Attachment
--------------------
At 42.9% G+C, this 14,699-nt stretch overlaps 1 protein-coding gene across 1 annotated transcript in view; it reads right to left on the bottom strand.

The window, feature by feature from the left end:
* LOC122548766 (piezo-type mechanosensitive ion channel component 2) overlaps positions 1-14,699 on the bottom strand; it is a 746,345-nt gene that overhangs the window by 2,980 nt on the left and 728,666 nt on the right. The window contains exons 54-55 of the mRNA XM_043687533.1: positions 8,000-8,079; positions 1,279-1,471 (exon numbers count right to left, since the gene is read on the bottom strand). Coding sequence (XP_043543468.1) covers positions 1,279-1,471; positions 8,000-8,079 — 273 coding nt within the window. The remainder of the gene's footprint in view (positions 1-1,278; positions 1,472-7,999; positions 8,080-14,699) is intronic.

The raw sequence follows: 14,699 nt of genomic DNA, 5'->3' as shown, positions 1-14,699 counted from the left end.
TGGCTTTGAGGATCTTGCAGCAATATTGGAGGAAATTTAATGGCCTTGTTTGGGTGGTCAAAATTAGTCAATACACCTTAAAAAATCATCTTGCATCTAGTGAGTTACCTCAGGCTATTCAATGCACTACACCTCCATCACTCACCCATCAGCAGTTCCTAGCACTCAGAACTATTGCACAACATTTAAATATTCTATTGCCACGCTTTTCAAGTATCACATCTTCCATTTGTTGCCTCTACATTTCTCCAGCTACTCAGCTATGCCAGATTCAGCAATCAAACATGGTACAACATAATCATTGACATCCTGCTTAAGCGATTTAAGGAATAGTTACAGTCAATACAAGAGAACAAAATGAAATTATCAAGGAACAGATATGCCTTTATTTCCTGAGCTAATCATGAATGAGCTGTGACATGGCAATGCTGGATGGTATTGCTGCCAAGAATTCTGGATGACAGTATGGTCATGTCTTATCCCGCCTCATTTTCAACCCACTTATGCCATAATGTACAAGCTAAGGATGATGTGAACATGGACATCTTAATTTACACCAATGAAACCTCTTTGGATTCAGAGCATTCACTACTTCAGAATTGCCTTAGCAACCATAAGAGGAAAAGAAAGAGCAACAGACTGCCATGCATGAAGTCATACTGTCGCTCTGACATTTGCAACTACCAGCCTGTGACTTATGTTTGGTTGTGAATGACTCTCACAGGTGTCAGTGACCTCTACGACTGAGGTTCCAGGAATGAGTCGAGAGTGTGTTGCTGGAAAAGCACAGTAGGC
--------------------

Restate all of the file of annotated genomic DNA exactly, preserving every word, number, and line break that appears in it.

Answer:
At 42.9% G+C, this 14,699-nt stretch overlaps 1 protein-coding gene across 1 annotated transcript in view; it reads right to left on the bottom strand.

The window, feature by feature from the left end:
* LOC122548766 (piezo-type mechanosensitive ion channel component 2) overlaps positions 1-14,699 on the bottom strand; it is a 746,345-nt gene that overhangs the window by 2,980 nt on the left and 728,666 nt on the right. The window contains exons 54-55 of the mRNA XM_043687533.1: positions 8,000-8,079; positions 1,279-1,471 (exon numbers count right to left, since the gene is read on the bottom strand). Coding sequence (XP_043543468.1) covers positions 1,279-1,471; positions 8,000-8,079 — 273 coding nt within the window. The remainder of the gene's footprint in view (positions 1-1,278; positions 1,472-7,999; positions 8,080-14,699) is intronic.

The raw sequence follows: 14,699 nt of genomic DNA, 5'->3' as shown, positions 1-14,699 counted from the left end.
TGGCTTTGAGGATCTTGCAGCAATATTGGAGGAAATTTAATGGCCTTGTTTGGGTGGTCAAAATTAGTCAATACACCTTAAAAAATCATCTTGCATCTAGTGAGTTACCTCAGGCTATTCAATGCACTACACCTCCATCACTCACCCATCAGCAGTTCCTAGCACTCAGAACTATTGCACAACATTTAAATATTCTATTGCCACGCTTTTCAAGTATCACATCTTCCATTTGTTGCCTCTACATTTCTCCAGCTACTCAGCTATGCCAGATTCAGCAATCAAACATGGTACAACATAATCATTGACATCCTGCTTAAGCGATTTAAGGAATAGTTACAGTCAATACAAGAGAACAAAATGAAATTATCAAGGAACAGATATGCCTTTATTTCCTGAGCTAATCATGAATGAGCTGTGACATGGCAATGCTGGATGGTATTGCTGCCAAGAATTCTGGATGACAGTATGGTCATGTCTTATCCCGCCTCATTTTCAACCCACTTATGCCATAATGTACAAGCTAAGGATGATGTGAACATGGACATCTTAATTTACACCAATGAAACCTCTTTGGATTCAGAGCATTCACTACTTCAGAATTGCCTTAGCAACCATAAGAGGAAAAGAAAGAGCAACAGACTGCCATGCATGAAGTCATACTGTCGCTCTGACATTTGCAACTACCAGCCTGTGACTTATGTTTGGTTGTGAATGACTCTCACAGGTGTCAGTGACCTCTACGACTGAGGTTCCAGGAATGAGTCGAGAGTGTGTTGCTGGAAAAGCACAGTAGGC